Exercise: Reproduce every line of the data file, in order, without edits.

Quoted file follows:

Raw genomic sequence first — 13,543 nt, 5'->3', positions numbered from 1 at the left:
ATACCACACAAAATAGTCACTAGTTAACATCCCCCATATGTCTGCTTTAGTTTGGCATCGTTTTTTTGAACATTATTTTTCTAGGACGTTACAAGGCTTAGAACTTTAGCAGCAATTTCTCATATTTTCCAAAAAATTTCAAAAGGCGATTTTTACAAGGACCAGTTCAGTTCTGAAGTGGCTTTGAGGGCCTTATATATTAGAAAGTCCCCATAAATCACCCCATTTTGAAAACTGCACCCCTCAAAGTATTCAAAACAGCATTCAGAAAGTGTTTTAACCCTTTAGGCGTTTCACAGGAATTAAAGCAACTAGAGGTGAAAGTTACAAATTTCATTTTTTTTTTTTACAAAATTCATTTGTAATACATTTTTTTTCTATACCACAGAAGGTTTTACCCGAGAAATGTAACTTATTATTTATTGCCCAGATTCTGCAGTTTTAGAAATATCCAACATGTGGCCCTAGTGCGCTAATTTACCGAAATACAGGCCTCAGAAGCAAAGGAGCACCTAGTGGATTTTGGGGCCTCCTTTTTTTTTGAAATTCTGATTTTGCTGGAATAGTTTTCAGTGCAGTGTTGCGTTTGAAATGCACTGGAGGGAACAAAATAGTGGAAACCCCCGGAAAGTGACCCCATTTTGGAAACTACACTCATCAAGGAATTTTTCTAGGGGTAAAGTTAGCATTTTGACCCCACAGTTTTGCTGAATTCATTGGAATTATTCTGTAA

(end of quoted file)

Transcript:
Raw genomic sequence first — 13,543 nt, 5'->3', positions numbered from 1 at the left:
ATACCACACAAAATAGTCACTAGTTAACATCCCCCATATGTCTGCTTTAGTTTGGCATCGTTTTTTTGAACATTATTTTTCTAGGACGTTACAAGGCTTAGAACTTTAGCAGCAATTTCTCATATTTTCCAAAAAATTTCAAAAGGCGATTTTTACAAGGACCAGTTCAGTTCTGAAGTGGCTTTGAGGGCCTTATATATTAGAAAGTCCCCATAAATCACCCCATTTTGAAAACTGCACCCCTCAAAGTATTCAAAACAGCATTCAGAAAGTGTTTTAACCCTTTAGGCGTTTCACAGGAATTAAAGCAACTAGAGGTGAAAGTTACAAATTTCATTTTTTTTTTTTACAAAATTCATTTGTAATACATTTTTTTTCTATACCACAGAAGGTTTTACCCGAGAAATGTAACTTATTATTTATTGCCCAGATTCTGCAGTTTTAGAAATATCCAACATGTGGCCCTAGTGCGCTAATTTACCGAAATACAGGCCTCAGAAGCAAAGGAGCACCTAGTGGATTTTGGGGCCTCCTTTTTTTTTGAAATTCTGATTTTGCTGGAATAGTTTTCAGTGCAGTGTTGCGTTTGAAATGCACTGGAGGGAACAAAATAGTGGAAACCCCCGGAAAGTGACCCCATTTTGGAAACTACACTCATCAAGGAATTTTTCTAGGGGTAAAGTTAGCATTTTGACCCCACAGTTTTGCTGAATTCATTGGAATTATTCTGTAA